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Obv: CONCORDIA Veiled and diad. head of Concordia right star below chin.  
Rev: L. MVSSIDIVS LONGVS Shrine of Venus Cloacina consisting of circular
platform, inscribed CLOACIN, surmounted by two statues of the goddess.
Rome, 42 BC 3.42g Sear 494, RRC 494/42

In Roman mythology, Cloacina (Latin, cloaca: "sewer" or "drain") was the goddess who presided over the Cloaca Maxima the main sewer drain in Rome. The Cloaca Maxima is traditionally said to have beeen started by one of Rome 's Etruscan kings, Tarquinius Priscus. Despite her Etruscan origins, she later became identified with Venus. Titus Tatius, who reigned with Romulus, erected a statue to Cloacina as the spirit of the "Great Drain". As well as controlling sewers, she was also a protector of sexual intercourse in marriage. The Romans believed that a good sewage system was important for the success of Rome, as a good sewer system was necessary for the physical health of Roman citizens. Additionally, Romans worshipped Cloacina as the goddess of purity. Cloacina was worshipped as an aspect of Venus at the small Shrine of Venus Cloacina, located in front of the Basilica Aemilia in the Roman Forum and directly above the Cloaca Maxima. The depiction on the reverse of this coin is of that shrine.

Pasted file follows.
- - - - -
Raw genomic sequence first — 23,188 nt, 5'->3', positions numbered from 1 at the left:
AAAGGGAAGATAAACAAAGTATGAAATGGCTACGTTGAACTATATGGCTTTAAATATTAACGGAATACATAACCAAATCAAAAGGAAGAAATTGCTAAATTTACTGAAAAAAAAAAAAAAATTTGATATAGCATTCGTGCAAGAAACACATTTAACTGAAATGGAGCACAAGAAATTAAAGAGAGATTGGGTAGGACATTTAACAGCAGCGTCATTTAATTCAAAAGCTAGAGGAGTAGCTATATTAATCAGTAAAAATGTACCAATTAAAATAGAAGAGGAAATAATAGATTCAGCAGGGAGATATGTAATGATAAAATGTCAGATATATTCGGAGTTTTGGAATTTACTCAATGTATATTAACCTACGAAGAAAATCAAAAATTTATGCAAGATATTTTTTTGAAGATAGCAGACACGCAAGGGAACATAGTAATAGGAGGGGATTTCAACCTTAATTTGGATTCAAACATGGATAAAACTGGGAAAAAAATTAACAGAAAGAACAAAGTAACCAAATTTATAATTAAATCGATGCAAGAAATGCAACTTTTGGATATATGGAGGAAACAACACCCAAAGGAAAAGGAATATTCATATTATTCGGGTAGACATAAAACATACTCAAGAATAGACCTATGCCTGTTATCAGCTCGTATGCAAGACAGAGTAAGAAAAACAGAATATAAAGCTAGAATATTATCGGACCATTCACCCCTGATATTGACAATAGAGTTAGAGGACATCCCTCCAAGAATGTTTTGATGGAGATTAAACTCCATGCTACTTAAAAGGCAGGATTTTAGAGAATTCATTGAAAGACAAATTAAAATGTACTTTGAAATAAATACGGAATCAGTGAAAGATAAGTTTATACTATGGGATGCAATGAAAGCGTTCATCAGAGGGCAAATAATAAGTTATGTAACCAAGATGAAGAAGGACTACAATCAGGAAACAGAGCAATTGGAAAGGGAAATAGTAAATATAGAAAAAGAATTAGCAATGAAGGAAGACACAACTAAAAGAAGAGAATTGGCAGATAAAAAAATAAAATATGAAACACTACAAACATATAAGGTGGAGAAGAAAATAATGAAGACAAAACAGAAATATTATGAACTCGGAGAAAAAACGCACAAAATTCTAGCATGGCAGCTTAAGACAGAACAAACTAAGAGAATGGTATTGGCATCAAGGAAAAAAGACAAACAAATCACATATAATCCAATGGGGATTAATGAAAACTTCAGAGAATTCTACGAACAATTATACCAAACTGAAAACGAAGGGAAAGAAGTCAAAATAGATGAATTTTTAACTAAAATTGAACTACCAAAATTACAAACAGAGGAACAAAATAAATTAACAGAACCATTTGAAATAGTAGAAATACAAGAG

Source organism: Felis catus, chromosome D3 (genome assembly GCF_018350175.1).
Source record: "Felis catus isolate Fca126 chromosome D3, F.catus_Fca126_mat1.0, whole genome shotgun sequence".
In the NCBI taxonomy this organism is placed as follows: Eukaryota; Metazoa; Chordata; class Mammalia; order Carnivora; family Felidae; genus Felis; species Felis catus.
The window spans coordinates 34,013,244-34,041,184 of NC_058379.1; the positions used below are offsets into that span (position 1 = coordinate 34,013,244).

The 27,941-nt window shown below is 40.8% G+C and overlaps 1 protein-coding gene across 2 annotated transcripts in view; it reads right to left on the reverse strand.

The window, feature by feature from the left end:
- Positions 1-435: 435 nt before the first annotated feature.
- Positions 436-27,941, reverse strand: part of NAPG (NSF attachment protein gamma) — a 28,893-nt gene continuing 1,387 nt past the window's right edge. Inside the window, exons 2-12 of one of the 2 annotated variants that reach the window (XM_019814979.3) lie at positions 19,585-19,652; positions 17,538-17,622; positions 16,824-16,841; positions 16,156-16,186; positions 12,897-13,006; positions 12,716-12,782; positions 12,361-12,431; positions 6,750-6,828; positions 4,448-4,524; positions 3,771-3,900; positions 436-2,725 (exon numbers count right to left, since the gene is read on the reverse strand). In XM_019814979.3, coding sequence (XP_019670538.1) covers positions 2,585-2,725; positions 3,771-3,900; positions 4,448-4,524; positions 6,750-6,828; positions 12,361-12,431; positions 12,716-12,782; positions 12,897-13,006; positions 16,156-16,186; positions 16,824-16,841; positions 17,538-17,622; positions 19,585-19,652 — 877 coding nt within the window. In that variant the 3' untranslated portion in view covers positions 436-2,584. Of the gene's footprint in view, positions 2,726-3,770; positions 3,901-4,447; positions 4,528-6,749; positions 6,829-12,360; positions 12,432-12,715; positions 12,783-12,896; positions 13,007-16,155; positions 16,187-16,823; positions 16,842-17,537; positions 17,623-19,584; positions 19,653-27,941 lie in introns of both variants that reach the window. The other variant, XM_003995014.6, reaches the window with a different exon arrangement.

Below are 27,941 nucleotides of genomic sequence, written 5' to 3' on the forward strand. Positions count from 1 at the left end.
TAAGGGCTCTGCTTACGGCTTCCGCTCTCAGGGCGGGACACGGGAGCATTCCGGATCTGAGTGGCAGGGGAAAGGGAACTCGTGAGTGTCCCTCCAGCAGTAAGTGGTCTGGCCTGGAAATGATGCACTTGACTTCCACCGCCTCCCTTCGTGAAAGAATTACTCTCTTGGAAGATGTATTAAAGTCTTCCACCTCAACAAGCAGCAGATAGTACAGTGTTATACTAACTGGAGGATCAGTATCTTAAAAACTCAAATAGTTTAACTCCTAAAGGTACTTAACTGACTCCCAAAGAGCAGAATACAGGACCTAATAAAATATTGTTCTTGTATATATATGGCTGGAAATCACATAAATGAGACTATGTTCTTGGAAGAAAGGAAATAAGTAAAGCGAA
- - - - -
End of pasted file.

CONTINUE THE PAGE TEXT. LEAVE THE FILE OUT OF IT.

Dictionary of Roman Coins

CLOACIN.  Cloacina. From cloaca, or common sewer, at Rome in which a statue of Venus was found; and, as all events contributed to furnish the Romans with occasions for giving new names to their divinities, so that of Cloacina was from this alleged circumstance assigned by them to Venus herself.  On two denarii of the Mussidia gens, we see this abbreviated name at the bottom of the revers, as follows:

1. Obv.- Radiated head of Sol, full-faced. Rev.- Q. MVSSIDIVS LONGVS. A structure in form like a galley, upon it stand two figures. On the lower part of it we read the word CLOACIN

2. Obv.- CONCORDIA.  Veiled head of Concord, sometimes with a star or crescent before it. Rev.-Same legend and type as above.

With regard to the legend CLOACIN, Eckhel says: This word denotes the Comitium itself; for T. Tatius, king of the Sabines, in consequence of a statue of Venus having been found in a cloaca, named it Cloacina, and dedicated it at a Comitium.

The cloacae, or common sewers at Rome were begun by Tarquinius Priscus, and finished by Tarquinius Superbus.  They extended under the whole area of the city.  Their construction was so strong, and the stones with which they were built were so large and so firmly cemented, that though flushed perpetually by rapid torrents, they remained in a perfect state for 700 years and upwards.

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